Brain Basics

The central nervous system includes the brain and spinal cord.  The peripheral nervous system consists of nerves connecting our limbs to the spinal cord through ganglions and controls movement and regulates autonomous functions, such as heart beat, digestion, bowel movement and breathing. A good example of a peripheral nerve is the sciatic nerve, the largest nerve in the human body, that connects the leg and foot muscles and skin to the spinal cord.

The human brain is a miracle. It is the ultimate center of all thought, creativity and life.

The brain weighs approximately 3 pounds and makes up 2% of the total body weight, but uses 22% to 25% of all energy consumed by our body.

Looking at the brain we see it divided right in the middle into two symmetrical halves, or hemispheres. There is a right and a left hemisphere, both looking identical but with distinct functions.

Right brain functions

Left brain functions

Artistic awareness Language
Creativity and Imagination Reasoning
Intuition Science and math/numbers skills
Music awareness and appreciation Logic
Insight Writing skills
Left-hand control Right-hand control
Analytic thoughts

In general, the right side of the brain controls the left side of our body, whereas the left side controls the right side.

Both hemispheres are not isolated but connected through a structure called the corpus callosum. The corpus callosum is like an enormous bundle of over 200 million cables, called fibers, that interconnect the two hemispheres.

The wrinkly surface of the human brain is called the cortex or cerebral cortex. The cortex consists of tightly packed neurons, the basic functional building blocks of the nervous system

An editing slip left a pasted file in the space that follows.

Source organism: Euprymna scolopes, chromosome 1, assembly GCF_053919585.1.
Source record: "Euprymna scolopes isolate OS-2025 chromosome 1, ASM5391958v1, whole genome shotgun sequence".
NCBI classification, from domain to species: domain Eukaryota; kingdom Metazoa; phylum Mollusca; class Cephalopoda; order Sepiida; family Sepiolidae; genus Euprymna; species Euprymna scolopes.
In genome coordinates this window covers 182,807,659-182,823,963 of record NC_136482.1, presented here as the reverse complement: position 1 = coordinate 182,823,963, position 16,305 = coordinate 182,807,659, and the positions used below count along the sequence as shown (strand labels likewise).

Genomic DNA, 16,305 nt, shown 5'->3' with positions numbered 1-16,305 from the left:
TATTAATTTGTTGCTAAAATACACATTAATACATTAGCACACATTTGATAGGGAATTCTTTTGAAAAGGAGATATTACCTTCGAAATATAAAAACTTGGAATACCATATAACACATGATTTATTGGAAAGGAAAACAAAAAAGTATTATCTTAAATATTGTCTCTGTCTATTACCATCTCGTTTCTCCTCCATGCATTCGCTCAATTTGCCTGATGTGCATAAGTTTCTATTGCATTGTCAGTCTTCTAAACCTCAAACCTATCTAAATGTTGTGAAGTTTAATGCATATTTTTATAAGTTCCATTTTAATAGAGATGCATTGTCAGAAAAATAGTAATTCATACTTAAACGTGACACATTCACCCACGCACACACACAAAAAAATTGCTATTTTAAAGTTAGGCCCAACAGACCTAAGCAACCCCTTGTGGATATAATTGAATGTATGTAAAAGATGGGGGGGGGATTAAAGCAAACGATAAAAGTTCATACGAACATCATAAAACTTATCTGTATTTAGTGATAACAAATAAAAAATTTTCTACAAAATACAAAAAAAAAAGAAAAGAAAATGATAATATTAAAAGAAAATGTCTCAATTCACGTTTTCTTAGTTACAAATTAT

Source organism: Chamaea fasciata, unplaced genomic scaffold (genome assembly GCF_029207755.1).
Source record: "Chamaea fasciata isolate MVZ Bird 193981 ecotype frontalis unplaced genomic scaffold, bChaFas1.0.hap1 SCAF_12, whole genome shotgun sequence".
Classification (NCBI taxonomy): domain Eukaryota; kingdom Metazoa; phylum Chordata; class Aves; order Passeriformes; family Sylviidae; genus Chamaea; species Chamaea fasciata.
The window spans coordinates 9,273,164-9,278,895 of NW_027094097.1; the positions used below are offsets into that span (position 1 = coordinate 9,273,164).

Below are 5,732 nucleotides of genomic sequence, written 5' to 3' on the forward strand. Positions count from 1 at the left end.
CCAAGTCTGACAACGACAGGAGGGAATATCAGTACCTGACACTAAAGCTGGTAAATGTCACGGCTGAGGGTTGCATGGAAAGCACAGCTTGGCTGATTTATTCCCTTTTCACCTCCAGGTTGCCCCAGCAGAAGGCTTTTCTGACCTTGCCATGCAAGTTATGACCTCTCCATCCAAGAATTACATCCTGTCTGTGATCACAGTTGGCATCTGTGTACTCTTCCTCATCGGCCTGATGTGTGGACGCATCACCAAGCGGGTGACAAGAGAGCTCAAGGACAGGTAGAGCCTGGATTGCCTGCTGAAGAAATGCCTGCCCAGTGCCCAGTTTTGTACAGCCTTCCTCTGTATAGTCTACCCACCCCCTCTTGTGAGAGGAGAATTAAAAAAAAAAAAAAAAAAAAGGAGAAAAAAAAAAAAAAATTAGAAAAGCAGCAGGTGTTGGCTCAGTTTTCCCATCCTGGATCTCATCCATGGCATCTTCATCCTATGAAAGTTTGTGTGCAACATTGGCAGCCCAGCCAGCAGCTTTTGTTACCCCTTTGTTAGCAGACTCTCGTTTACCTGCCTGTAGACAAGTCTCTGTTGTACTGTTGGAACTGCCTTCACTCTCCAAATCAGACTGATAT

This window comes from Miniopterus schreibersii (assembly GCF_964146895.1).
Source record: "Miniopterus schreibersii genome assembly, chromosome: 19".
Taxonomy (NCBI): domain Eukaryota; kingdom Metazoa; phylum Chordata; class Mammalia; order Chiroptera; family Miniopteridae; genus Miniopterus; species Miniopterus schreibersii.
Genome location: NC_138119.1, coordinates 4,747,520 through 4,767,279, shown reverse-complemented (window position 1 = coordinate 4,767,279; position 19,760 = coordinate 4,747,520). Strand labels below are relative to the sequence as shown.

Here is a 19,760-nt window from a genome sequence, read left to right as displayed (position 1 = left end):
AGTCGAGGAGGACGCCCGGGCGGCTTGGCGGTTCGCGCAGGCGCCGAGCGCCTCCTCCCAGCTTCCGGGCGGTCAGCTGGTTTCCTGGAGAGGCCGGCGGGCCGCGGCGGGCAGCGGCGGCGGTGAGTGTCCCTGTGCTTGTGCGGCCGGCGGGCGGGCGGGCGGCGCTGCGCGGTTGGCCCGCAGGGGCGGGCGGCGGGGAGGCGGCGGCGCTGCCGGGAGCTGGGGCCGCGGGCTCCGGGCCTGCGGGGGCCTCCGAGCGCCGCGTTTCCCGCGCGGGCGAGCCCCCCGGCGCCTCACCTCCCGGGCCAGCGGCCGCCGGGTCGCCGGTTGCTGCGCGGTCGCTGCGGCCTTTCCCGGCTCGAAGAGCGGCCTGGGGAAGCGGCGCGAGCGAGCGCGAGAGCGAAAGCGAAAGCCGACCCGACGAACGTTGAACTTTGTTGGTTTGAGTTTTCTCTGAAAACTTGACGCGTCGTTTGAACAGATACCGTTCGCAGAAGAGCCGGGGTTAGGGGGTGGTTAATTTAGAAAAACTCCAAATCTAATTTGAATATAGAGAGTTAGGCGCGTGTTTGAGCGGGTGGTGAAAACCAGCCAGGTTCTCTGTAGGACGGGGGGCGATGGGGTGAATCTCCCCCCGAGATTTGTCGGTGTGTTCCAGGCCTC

Also called nerve cells, neurons are special type of cells responsible for most of the brains actions, such as movement, thoughts and memory and are essential for our senses, such as vision, hearing, taste and smelling. As cells, they have several similarities with other cells in our body, such as a membrane, cell body and a nucleus. However, neurons are specialized cells responsible for communication of information between different neurons in the nervous system.

Neurons communicate through specialized connections called synapses, using electrical and chemical signals. The chemical signals used are also called neurotransmitters. Well known and important neurotransmitters are acetylcholine, glutamate, adrenaline, noradrenaline, and glycine. Without neurotransmitters, neurons are unable to communicate with each other, disabling many brain functions. Therefore, a healthy level of neurotransmitters is imperative for the proper function of the brain.

The cortex of each hemisphere is divided into four sections, or lobes:



The lobe closest to our forehead is called the frontal lobe. The frontal lobe is responsible for decision making, planning, thinking and social adaptation. It is responsible for forming our personality by determining our social behavior. The frontal lobe also enables us to speak fluently and in a meaningful manner.

The importance of the frontal lobe for forming our personality is best illustrated by an accident Phineas Gage, a railroad worker, experienced. A large pole was driven into his head and damaged his frontal lobe. He survived the accident, but his personality dramatically changed. Once a mild-mannered man with splendid work ethics, the damage to his frontal lobes changed his personality to an extremely rude, lazy and socially offensive person.